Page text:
More service taxes expected this year


Although the US economy is “dominated by service-oriented businesses”, most states currently only tax certain services, if any. That could change in 2022: legislation to tax services has been introduced in Indiana and Nebraska, and other states could follow suit.

[From the Avalara blog.]

Indiana sales tax would apply to most services starting in 2023

A bill to tax sales of services and phase out corporate income tax has been introduced in Indiana. If Senate Bill 372 becomes law, Indiana sales tax would apply to most state services beginning January 1, 2023. The bill also seeks to reduce tax rates. personal income tax and to phase out Indiana’s adjusted gross income tax (AGI).

SB 372 proposes to extend Indiana’s state sales and use tax (currently 7%) to “any activity performed for another person, if the person purchases the service as a user end of the service for consideration”. However, the following services would be exempt:

  • B2B transactions (i.e. “the wholesaling of services that are performed by one business and rendered to another business for use or consumption in the production of tangible personal property or the rendering of other services which are intended for sale”)
  • Government services
  • Services rendered by an employee

According to the tax analysis of the bill, extending the state’s 7% sales and use tax to services effective January 1, 2023 “would have an estimated net impact of $1,936.2 million. to $2,204.2 million in fiscal year 2023 and from $4,902.9 million to $5,581.4 million in fiscal year 2024.”

The bill would also implement an additional social media provider tax on social media providers that derive “economic benefit from the data that Indiana individuals share with the company” and have a platform. -public form of social media, over 1 million active account holders in Indiana and an annual account. gross revenue (from social media advertising services in Indiana) of at least $1 million.

Nebraska sales tax would apply to services starting October 1, 2022

A 2021 bill delayed to 2022 would expand the sales tax to services and gradually reduce the state sales tax rate. LB 422 assumes that the services are taxable “unless a specific sales tax exemption applies”.

The measure defines “service” as “all activities performed on behalf of others for remuneration and which primarily involve the performance of a service, as opposed to the sale or rental of tangible personal property” . Services “rendered by an employee to his employer” would not be subject to tax.

If LB 422 succeeds in this round, the service tax would come into effect on October 1, 2022.

Other states may propose taxing services in 2022 or beyond

Proposals to tax certain services could also surface in other states, especially states that have recently tried to increase their sales tax. There’s plenty of room for movement on this front, given that Hawaii, New Mexico, and South Dakota are the only states that tax all but specified services.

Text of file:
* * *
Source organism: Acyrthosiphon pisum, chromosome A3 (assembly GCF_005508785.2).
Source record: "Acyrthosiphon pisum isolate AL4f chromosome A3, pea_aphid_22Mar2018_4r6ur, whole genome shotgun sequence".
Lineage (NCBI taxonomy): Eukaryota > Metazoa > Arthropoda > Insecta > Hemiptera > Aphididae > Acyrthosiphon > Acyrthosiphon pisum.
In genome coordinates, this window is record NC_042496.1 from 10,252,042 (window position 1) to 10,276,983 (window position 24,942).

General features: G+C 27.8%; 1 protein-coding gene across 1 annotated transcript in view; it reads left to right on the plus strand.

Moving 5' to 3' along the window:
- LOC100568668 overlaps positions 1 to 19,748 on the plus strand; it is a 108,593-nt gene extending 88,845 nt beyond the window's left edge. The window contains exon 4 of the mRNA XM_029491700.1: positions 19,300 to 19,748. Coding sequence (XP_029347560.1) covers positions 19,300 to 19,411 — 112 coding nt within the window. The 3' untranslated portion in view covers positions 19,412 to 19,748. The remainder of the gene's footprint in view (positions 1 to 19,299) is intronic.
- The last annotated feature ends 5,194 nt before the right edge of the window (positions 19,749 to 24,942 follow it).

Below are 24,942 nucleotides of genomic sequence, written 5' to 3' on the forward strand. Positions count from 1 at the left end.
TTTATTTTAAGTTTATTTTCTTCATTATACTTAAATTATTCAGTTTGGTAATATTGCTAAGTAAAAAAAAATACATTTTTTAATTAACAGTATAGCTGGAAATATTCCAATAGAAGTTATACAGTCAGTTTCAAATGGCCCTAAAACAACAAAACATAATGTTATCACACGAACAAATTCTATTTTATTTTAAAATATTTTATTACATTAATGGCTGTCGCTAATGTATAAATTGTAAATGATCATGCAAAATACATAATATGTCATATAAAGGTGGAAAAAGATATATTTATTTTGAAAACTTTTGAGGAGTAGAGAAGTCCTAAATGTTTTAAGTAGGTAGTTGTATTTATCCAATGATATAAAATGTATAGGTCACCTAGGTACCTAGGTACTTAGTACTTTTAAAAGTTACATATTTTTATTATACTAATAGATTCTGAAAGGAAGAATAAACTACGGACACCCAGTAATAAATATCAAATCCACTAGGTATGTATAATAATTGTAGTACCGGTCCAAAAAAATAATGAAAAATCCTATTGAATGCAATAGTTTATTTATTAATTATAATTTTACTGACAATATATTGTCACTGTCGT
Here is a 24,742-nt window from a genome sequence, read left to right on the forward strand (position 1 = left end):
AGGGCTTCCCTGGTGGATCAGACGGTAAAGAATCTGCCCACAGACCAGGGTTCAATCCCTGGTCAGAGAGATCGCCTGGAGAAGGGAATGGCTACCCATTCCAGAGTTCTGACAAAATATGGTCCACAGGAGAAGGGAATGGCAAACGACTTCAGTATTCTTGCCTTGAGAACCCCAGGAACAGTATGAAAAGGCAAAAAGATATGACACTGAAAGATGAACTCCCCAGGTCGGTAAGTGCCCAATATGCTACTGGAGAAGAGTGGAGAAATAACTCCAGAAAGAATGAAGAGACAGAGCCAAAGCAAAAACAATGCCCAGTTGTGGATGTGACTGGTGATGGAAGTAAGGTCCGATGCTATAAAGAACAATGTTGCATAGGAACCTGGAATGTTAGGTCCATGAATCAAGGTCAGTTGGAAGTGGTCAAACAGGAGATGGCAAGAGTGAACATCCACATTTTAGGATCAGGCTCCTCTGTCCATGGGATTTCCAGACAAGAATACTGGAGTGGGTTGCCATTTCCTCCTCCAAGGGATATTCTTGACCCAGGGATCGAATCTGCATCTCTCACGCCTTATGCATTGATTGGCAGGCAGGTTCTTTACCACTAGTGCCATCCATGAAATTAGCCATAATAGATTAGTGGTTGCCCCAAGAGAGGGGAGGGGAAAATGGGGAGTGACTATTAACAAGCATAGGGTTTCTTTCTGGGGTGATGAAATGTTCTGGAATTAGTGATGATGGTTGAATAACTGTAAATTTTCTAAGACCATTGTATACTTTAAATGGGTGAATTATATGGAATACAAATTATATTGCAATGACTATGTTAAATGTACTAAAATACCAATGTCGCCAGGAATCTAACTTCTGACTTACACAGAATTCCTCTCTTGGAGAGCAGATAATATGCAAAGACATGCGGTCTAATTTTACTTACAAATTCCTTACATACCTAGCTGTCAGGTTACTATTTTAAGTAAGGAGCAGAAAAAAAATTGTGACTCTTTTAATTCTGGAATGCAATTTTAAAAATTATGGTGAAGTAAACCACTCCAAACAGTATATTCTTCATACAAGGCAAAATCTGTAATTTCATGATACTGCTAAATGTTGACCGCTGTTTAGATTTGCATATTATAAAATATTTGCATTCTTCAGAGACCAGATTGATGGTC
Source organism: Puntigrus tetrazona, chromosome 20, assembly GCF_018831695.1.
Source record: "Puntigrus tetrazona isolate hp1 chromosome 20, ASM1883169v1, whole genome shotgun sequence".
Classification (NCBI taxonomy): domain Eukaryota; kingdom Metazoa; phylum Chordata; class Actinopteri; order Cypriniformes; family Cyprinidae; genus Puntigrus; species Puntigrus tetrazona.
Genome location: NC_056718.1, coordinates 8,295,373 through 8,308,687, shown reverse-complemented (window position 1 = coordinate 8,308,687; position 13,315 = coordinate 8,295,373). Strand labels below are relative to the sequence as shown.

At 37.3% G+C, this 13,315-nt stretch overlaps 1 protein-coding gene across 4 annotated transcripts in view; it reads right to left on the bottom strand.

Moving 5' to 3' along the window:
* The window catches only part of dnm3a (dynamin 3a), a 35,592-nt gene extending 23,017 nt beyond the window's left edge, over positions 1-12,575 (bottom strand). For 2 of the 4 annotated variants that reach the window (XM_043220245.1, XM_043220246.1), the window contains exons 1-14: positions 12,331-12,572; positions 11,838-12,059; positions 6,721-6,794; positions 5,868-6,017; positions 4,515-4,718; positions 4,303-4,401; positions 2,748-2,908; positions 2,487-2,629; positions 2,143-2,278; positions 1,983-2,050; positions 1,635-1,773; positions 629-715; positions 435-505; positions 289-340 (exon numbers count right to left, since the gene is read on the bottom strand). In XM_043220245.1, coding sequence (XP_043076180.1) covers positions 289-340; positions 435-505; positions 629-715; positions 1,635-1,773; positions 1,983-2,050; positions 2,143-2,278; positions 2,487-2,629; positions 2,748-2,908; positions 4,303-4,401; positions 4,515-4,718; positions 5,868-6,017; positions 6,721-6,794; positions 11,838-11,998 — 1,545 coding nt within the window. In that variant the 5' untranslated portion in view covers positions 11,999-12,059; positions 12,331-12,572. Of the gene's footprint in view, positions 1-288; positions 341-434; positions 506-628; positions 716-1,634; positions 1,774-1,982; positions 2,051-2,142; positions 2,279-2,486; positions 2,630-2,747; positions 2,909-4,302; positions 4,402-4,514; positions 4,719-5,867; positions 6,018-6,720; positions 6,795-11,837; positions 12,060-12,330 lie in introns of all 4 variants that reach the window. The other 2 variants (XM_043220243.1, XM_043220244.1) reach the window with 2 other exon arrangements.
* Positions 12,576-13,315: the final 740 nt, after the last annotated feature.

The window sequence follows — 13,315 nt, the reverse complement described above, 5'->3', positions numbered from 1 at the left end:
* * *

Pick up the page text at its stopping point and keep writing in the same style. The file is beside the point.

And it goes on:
Texas has sought to tax many services in 2021, including specified professional services. West Virginia Governor Jim Justice proposed taxing professional services during his 2021 State of the State Address, when he also launched a plan to raise the sales tax rate and to levy an additional tax on cigarettes and sodas, to make West Virginians “healthier and better.” We’ll see what he says in 2022. (Governor Justice was scheduled to deliver the 2022 State of the State Address on Jan. 11, but postponed it after falling with COVID-19.) Many services are already subject to West Virginia sales tax, although personal services, professional services, and utilities are not.

West Virginia has also considered taxing digital ad services in 2021, as have Connecticut, Indiana, Massachusetts, Montana, New York, Texas, Washington, and Washington, D.C. (Maryland currently has the only country’s digital advertising tax). Wyoming has considered a tax on digital streaming in 2021, and the West Virginia state tax department has said streaming services are after all subject to sales tax.

Why taxing services can be tricky

Despite clear potential for revenue gains, attempts to tax services are generally rebuffed. About 23 states proposed taxing at least some services in 2017, and most measures failed. Nebraska attempted to extend the sales tax to services — unsuccessfully — in 2020 and 2021. Where such proposals succeeded, such as in Washington, DC, they typically targeted services not backed by powerful lobbyists.

Scott Peterson, vice president of government relations at Avalara, offers some insight. He says the complicated part of tax policy changes like the one being considered in Indiana is not estimating how much tax a different tax will produce relative to the current tax; it’s about balancing who bears the tax burden. “This idea will be resisted by many companies, including those that will become new tax collectors and those that buy a lot of services. It will also be opposed by those who believe that income taxes are a fairer method of distributing the state’s tax burden among people and corporations doing business in the state.

He also notes that lawyers and accountants, who would become tax collectors under SB 372, “have very good lobbyists.”

Learn more about issues affecting sales tax compliance this year in Avalara 2022 Tax Changes.


Gail Cole is a senior writer at Avalara. Her mission is to uncover unusual tax facts and make complex laws and legislation more digestible for accounting and business professionals.

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